FOR Immediate release: Contact: Brian Upton
October 28, 2013 216.702.0703 firstname.lastname@example.org
Economic Impact Study Documents Positive Effect of Refugees Resettling in Northeast Ohio
First-of-its-kind study reveals that refugees led to 650 jobs in Cleveland in 2012;
nearly $50 million impact
CLEVELAND, OHIO –
The Refugee Services Collaborative of Greater Cleveland (RSC) released an Economic Impact Study today detailing the employment and fiscal impacts of refugees and refugee service organizations in the Cleveland area in the benchmark year, 2012. The report shows a potentially substantial impact, especially in a region struggling with issues related to population loss. The full report is available at www.rsccleveland.org; highlights of the report follow:
- Approximately 598 refugees were resettled in the Cleveland area in 2012 and a total of 4,518 refugees from 2000 to 2012.
- In advanced economies, once refugees have adjusted to their new life after resettlement, they can provide substantial contributions to the workforce and economic development in the long run at the regional level.
- Refugees placed in the Cleveland area typically find employment within five months of their arrival in the country despite the fact that many lack English proficiency.
- The member organizations of the Refugee Services Collaborative of Cleveland spent an estimated total of $4.8 million on refugee services in 2012.
- The total economic impact of refugees in the Cleveland area is estimated at $48 million and 650 jobs in 2012.
- The total fiscal impact of refugees in the Cleveland area is estimated at $2.7 million in tax revenue to local and state governments in 2012.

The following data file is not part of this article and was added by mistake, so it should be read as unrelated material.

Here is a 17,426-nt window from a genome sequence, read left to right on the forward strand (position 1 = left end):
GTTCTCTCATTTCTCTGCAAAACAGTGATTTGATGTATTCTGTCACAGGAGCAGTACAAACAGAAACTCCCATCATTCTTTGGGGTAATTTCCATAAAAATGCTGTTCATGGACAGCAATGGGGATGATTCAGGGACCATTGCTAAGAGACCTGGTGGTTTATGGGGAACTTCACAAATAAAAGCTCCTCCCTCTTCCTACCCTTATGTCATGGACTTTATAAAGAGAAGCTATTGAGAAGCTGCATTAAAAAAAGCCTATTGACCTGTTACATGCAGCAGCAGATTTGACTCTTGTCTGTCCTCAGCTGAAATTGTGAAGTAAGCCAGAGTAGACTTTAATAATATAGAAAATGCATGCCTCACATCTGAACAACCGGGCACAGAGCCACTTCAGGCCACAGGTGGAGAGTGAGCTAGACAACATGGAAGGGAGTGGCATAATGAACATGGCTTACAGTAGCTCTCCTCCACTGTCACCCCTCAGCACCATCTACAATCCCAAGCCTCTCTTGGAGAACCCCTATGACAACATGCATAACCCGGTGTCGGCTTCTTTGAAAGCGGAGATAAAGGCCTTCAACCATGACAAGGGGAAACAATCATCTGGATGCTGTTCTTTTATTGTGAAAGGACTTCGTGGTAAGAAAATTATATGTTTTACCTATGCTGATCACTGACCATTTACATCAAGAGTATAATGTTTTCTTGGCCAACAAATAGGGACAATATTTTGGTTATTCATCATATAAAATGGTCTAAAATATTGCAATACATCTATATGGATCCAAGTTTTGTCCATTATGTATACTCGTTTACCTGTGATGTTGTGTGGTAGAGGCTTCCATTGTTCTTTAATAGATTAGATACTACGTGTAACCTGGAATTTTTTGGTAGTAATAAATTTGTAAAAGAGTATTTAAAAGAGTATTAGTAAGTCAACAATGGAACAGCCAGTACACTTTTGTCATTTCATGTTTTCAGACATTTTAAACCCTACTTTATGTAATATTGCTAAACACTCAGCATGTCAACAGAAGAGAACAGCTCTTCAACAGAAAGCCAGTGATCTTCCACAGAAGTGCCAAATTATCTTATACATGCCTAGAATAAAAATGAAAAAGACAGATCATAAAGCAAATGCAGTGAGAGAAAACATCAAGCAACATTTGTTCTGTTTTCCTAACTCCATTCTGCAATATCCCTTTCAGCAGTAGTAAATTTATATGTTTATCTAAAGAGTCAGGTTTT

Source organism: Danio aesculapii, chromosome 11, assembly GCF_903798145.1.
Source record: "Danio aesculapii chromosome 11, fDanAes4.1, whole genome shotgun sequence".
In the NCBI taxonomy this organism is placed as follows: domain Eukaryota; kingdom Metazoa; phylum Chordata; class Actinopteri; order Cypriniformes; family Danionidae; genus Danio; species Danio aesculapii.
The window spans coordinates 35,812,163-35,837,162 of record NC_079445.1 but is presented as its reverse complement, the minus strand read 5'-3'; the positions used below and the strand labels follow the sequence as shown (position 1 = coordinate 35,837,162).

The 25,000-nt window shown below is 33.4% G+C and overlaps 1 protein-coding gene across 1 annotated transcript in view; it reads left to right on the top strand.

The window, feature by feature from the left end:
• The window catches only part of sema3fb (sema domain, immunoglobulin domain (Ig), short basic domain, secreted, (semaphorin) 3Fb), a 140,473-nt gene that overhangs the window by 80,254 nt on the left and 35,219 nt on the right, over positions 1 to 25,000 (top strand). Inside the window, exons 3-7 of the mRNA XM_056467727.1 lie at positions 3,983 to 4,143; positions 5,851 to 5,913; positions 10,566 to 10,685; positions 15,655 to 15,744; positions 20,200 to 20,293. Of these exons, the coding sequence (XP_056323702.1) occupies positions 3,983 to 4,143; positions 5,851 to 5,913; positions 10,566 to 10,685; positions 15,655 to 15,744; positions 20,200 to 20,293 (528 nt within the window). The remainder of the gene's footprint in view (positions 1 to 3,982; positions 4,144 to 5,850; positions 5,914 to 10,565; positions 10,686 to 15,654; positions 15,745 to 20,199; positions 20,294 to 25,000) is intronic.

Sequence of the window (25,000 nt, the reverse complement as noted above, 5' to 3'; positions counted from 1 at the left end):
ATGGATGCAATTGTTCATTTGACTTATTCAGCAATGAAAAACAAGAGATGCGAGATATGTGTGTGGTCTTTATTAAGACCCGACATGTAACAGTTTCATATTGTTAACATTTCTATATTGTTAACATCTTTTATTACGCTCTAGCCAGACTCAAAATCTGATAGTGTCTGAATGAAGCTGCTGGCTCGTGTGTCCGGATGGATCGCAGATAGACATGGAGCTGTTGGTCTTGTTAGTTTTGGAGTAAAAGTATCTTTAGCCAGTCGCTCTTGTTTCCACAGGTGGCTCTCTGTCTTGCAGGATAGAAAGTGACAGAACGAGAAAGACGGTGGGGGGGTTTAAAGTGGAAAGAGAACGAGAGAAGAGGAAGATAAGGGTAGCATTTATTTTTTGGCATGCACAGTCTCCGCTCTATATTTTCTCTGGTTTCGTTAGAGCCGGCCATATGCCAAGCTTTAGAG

- Refugees are thriving in Cleveland and are at or above average compared to national norms in socioeconomic integration.
- The refugee community has accounted for approximately 248 additional home purchases in the Cuyahoga County over the last decade.
Refugees are legal residents of the U. S. who have fled their homelands due to the “well-founded fear of being persecuted for reasons of race, religion, nationality, membership of a particular social group, or political opinion.” Most refugees settling in Northeast Ohio come from areas of conflict across the world, including Europe, Southeast Asia, Africa, and the Middle East.
The Refugee Services Collaborative of Greater Cleveland (RSC) is a group of 13 Greater Cleveland organizations joined together to better serve the rising numbers of refugees resettling in Northeast Ohio. It includes the three Cuyahoga County refugee resettlement agencies and area school systems, healthcare providers, government agencies, and community and faith-based organizations.
The study was funded primarily by a grant from the Cleveland Foundation, with significant additional financial support by all RSC member organizations, including a lead gift by RSC member Global Cleveland.
Chmura Economics & Analytics, who produced the study, provides applied economic consulting, quantitative research, and software solutions requiring the integration of advanced economic analysis. The firm has offices in Richmond, VA, and Cleveland, OH.